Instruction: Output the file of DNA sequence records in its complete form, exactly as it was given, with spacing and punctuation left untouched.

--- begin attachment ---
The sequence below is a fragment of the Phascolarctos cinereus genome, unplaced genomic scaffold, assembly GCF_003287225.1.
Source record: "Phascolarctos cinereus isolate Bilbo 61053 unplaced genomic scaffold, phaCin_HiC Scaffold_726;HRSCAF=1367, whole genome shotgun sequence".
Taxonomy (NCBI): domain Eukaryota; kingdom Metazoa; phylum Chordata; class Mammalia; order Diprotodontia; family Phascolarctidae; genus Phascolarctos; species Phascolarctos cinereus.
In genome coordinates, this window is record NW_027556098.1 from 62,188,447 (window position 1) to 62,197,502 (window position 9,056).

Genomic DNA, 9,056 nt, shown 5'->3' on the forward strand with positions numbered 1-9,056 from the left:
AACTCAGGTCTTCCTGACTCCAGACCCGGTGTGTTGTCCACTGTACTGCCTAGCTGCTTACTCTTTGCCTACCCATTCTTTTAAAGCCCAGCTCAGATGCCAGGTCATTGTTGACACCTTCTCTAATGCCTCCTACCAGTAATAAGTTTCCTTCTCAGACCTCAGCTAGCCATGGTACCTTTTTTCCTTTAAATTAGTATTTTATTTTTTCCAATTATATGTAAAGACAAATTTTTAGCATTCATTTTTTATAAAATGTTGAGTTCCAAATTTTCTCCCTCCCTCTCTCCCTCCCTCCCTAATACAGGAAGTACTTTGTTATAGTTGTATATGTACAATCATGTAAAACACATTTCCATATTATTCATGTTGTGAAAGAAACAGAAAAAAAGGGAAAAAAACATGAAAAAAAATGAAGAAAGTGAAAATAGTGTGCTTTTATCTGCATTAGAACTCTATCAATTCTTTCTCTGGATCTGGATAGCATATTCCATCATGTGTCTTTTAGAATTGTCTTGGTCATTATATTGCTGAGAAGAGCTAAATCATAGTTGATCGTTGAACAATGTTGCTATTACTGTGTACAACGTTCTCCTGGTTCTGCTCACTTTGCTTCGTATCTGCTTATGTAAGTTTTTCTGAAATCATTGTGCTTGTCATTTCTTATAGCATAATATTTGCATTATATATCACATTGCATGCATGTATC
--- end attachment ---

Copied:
The sequence below is a fragment of the Phascolarctos cinereus genome, unplaced genomic scaffold, assembly GCF_003287225.1.
Source record: "Phascolarctos cinereus isolate Bilbo 61053 unplaced genomic scaffold, phaCin_HiC Scaffold_726;HRSCAF=1367, whole genome shotgun sequence".
Taxonomy (NCBI): domain Eukaryota; kingdom Metazoa; phylum Chordata; class Mammalia; order Diprotodontia; family Phascolarctidae; genus Phascolarctos; species Phascolarctos cinereus.
In genome coordinates, this window is record NW_027556098.1 from 62,188,447 (window position 1) to 62,197,502 (window position 9,056).

Genomic DNA, 9,056 nt, shown 5'->3' on the forward strand with positions numbered 1-9,056 from the left:
AACTCAGGTCTTCCTGACTCCAGACCCGGTGTGTTGTCCACTGTACTGCCTAGCTGCTTACTCTTTGCCTACCCATTCTTTTAAAGCCCAGCTCAGATGCCAGGTCATTGTTGACACCTTCTCTAATGCCTCCTACCAGTAATAAGTTTCCTTCTCAGACCTCAGCTAGCCATGGTACCTTTTTTCCTTTAAATTAGTATTTTATTTTTTCCAATTATATGTAAAGACAAATTTTTAGCATTCATTTTTTATAAAATGTTGAGTTCCAAATTTTCTCCCTCCCTCTCTCCCTCCCTCCCTAATACAGGAAGTACTTTGTTATAGTTGTATATGTACAATCATGTAAAACACATTTCCATATTATTCATGTTGTGAAAGAAACAGAAAAAAAGGGAAAAAAACATGAAAAAAAATGAAGAAAGTGAAAATAGTGTGCTTTTATCTGCATTAGAACTCTATCAATTCTTTCTCTGGATCTGGATAGCATATTCCATCATGTGTCTTTTAGAATTGTCTTGGTCATTATATTGCTGAGAAGAGCTAAATCATAGTTGATCGTTGAACAATGTTGCTATTACTGTGTACAACGTTCTCCTGGTTCTGCTCACTTTGCTTCGTATCTGCTTATGTAAGTTTTTCTGAAATCATTGTGCTTGTCATTTCTTATAGCATAATATTTGCATTATATATCACATTGCATGCATGTATC